China may be the biggest smartphone market in the world, but according to Lenovo, the boom days are over.
"But now the China market is not hyper-growing any longer," said Lenovo's CEO Yang Yuanqing on Thursday. "It has been saturated. If you want to win you have to find new growth areas."
Lenovo's CEO made the comment in an earnings call, just a week after the Chinese company completed its $2.91 billion acquisition of Motorola Mobility.
Since 2010, Lenovo's smartphone business has almost solely grown on demand from Chinese consumers, with the company rising to become one of the country's top handset vendors. But even as it still wants to grow its presence in its home market, the company said on Thursday that foreign markets were becoming the focus of its smartphone business.
"If you only play in China, you will not win," Yang said.
Starting in 2012, Lenovo began selling smartphones outside China to emerging markets, and the efforts have started to pay off. In this year's third quarter, the company sold 20% of its smartphones in foreign markets, up from 9% a year ago, said Lenovo's CFO Wong Wai Ming.
The demand is even stronger outside China, Lenovo added. For example, in emerging markets located in Europe, Middle East and Africa, the company's smartphone business grew 400 percent year-over-year in the quarter.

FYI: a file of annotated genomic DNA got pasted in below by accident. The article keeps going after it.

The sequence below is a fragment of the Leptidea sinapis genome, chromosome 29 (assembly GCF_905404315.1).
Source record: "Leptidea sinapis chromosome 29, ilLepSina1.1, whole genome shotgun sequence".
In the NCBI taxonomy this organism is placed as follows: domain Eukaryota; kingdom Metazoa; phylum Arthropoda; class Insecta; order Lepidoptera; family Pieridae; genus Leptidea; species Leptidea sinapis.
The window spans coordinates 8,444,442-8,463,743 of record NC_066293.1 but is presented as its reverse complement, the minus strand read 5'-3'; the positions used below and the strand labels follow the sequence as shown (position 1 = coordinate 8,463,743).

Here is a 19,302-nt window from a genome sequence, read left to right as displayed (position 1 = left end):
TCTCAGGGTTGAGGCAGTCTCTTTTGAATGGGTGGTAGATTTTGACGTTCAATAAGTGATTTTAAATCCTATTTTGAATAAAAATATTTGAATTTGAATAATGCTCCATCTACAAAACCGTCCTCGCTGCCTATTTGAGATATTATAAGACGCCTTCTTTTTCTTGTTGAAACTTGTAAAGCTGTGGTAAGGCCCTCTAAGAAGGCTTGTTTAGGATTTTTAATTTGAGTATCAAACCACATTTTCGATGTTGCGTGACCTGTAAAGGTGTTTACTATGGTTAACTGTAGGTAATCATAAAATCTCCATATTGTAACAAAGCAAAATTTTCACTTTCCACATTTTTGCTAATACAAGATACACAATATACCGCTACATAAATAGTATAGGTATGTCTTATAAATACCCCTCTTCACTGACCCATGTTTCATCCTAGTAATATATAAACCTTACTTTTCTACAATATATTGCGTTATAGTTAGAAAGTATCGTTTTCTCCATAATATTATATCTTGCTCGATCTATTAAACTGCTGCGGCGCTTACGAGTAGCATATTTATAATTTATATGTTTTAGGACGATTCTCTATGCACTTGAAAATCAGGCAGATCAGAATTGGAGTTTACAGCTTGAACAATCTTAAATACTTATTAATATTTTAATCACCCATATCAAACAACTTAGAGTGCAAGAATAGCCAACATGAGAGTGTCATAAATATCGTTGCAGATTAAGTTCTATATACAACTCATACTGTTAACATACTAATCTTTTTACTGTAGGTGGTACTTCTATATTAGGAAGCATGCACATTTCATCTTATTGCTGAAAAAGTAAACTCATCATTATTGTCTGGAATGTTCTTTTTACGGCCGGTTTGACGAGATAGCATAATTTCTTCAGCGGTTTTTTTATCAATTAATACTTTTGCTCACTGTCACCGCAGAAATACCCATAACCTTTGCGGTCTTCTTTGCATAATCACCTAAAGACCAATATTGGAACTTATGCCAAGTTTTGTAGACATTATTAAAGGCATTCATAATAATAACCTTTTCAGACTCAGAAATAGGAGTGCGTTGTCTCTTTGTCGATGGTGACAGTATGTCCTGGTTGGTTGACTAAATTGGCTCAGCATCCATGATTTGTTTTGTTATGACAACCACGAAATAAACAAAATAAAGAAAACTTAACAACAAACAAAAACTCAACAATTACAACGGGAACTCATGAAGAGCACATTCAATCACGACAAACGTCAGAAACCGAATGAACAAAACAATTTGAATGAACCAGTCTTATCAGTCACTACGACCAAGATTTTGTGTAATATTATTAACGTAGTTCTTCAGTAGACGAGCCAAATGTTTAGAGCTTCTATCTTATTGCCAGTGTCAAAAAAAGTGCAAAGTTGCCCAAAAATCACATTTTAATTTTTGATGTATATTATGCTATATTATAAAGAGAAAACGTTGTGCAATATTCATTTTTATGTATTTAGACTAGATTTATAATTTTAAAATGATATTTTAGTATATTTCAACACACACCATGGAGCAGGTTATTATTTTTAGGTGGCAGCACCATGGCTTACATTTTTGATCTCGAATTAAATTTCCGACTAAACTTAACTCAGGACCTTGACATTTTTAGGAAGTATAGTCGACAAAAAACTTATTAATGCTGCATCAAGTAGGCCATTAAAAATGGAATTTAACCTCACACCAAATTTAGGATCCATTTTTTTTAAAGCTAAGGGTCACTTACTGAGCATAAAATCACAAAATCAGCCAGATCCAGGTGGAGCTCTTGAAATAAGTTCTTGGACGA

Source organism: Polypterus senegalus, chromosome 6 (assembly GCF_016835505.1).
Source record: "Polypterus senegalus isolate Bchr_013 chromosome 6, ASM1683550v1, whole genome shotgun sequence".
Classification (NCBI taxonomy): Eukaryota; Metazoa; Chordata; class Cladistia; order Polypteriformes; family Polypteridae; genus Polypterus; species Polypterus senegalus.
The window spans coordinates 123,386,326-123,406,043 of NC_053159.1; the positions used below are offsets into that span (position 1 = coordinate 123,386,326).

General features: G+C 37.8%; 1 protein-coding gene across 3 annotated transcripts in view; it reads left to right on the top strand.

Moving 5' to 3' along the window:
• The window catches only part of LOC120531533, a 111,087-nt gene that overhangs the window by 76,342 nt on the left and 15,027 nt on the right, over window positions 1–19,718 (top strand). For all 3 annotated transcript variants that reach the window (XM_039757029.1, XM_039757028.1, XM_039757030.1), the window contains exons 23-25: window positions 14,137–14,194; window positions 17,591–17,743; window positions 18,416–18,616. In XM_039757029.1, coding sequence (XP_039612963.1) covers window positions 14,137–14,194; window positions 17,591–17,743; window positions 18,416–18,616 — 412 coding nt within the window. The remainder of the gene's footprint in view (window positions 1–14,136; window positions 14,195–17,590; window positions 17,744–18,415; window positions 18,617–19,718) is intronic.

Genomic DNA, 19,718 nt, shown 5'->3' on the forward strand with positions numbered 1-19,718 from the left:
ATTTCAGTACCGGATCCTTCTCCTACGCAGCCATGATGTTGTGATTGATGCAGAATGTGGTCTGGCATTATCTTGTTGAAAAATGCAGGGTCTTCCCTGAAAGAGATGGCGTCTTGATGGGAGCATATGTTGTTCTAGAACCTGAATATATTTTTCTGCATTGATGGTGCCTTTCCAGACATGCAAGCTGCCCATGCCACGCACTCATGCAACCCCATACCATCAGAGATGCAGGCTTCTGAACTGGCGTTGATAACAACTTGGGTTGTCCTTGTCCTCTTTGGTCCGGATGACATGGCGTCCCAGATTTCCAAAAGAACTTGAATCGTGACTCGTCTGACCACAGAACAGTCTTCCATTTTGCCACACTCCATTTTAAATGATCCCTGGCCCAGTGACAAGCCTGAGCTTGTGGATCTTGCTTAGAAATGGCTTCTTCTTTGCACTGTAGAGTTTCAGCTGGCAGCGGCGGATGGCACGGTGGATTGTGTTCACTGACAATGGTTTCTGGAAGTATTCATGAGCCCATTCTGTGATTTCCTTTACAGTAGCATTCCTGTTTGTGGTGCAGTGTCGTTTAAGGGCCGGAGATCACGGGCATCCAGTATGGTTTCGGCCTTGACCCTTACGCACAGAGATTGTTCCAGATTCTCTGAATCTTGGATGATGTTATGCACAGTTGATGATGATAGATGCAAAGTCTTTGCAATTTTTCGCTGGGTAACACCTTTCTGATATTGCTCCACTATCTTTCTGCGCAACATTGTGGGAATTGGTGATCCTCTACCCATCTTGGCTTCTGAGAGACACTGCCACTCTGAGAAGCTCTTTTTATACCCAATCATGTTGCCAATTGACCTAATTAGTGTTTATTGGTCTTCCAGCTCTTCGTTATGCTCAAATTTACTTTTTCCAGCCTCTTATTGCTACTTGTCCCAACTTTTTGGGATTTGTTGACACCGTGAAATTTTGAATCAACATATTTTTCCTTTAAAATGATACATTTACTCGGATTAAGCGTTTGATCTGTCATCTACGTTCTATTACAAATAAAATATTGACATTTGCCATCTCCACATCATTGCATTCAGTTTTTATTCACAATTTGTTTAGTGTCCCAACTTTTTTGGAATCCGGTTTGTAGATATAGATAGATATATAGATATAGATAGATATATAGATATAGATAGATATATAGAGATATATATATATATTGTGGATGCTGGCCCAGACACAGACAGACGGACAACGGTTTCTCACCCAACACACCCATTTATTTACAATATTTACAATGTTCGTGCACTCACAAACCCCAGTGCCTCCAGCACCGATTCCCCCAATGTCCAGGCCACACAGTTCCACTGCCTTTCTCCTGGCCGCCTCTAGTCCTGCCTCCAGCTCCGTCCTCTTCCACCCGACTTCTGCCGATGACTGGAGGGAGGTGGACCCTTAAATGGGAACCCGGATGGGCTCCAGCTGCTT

The focus on smartphones is specially important for Lenovo, given that demand for PCs has stagnated. The company has been working to diversify its revenues, and wants its smartphones and the server business it recently acquired from IBM to become growth drivers.
Lenovo's recent acquisition of Motorola Mobility will help the company gain market share across the globe, it said on Thursday. Following the merger, Lenovo is now expected to rank as the world's third biggest smartphone vendor behind Samsung and Apple.
As for China, the company isn't backing away from the market. Not only does Lenovo want to revive the Motorola brand in China, but it's also starting up another new smartphone brand in the country geared at selling phones online.
China is still the biggest market, and accounted for 34% of all the world's smartphone shipments in the third quarter, far ahead of the US, which only had 13%, according to Canalys.
But unlike the US market, China has dozens of handset brands, most of them from domestic companies, with Lenovo's CEO calling it the world's most competitive smartphone market.
"Although we are facing some challenges in China, we still achieved a record sales volume because of our rapid expansion outside of China over the past two years," he said, discussing its smartphone business.
Lenovo handsets are now being sold in over 45 countries.
In the third quarter ended in September, Lenovo's net profit grew 19% year-over-year to $262 million. Revenue was also up 7% to $10.5 billion.
IDG News Service (Beijing Bureau)